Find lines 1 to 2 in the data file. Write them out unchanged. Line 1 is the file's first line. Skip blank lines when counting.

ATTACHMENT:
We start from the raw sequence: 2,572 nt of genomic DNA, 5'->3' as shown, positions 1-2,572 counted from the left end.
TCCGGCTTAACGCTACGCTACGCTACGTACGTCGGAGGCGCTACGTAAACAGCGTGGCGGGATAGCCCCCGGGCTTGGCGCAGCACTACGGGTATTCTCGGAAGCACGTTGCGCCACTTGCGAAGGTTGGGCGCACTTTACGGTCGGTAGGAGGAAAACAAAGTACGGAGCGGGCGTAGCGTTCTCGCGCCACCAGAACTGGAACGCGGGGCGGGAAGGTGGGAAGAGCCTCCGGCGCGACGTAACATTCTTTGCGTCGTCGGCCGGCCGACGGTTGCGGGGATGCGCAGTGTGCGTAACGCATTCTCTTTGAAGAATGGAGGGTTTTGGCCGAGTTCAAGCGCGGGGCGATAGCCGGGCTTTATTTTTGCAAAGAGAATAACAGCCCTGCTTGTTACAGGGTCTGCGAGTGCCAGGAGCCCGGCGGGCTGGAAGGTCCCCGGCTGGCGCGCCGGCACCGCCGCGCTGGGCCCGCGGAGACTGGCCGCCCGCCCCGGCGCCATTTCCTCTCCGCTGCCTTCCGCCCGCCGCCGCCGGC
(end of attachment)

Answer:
We start from the raw sequence: 2,572 nt of genomic DNA, 5'->3' as shown, positions 1-2,572 counted from the left end.
TCCGGCTTAACGCTACGCTACGCTACGTACGTCGGAGGCGCTACGTAAACAGCGTGGCGGGATAGCCCCCGGGCTTGGCGCAGCACTACGGGTATTCTCGGAAGCACGTTGCGCCACTTGCGAAGGTTGGGCGCACTTTACGGTCGGTAGGAGGAAAACAAAGTACGGAGCGGGCGTAGCGTTCTCGCGCCACCAGAACTGGAACGCGGGGCGGGAAGGTGGGAAGAGCCTCCGGCGCGACGTAACATTCTTTGCGTCGTCGGCCGGCCGACGGTTGCGGGGATGCGCAGTGTGCGTAACGCATTCTCTTTGAAGAATGGAGGGTTTTGGCCGAGTTCAAGCGCGGGGCGATAGCCGGGCTTTATTTTTGCAAAGAGAATAACAGCCCTGCTTGTTACAGGGTCTGCGAGTGCCAGGAGCCCGGCGGGCTGGAAGGTCCCCGGCTGGCGCGCCGGCACCGCCGCGCTGGGCCCGCGGAGACTGGCCGCCCGCCCCGGCGCCATTTCCTCTCCGCTGCCTTCCGCCCGCCGCCGCCGGC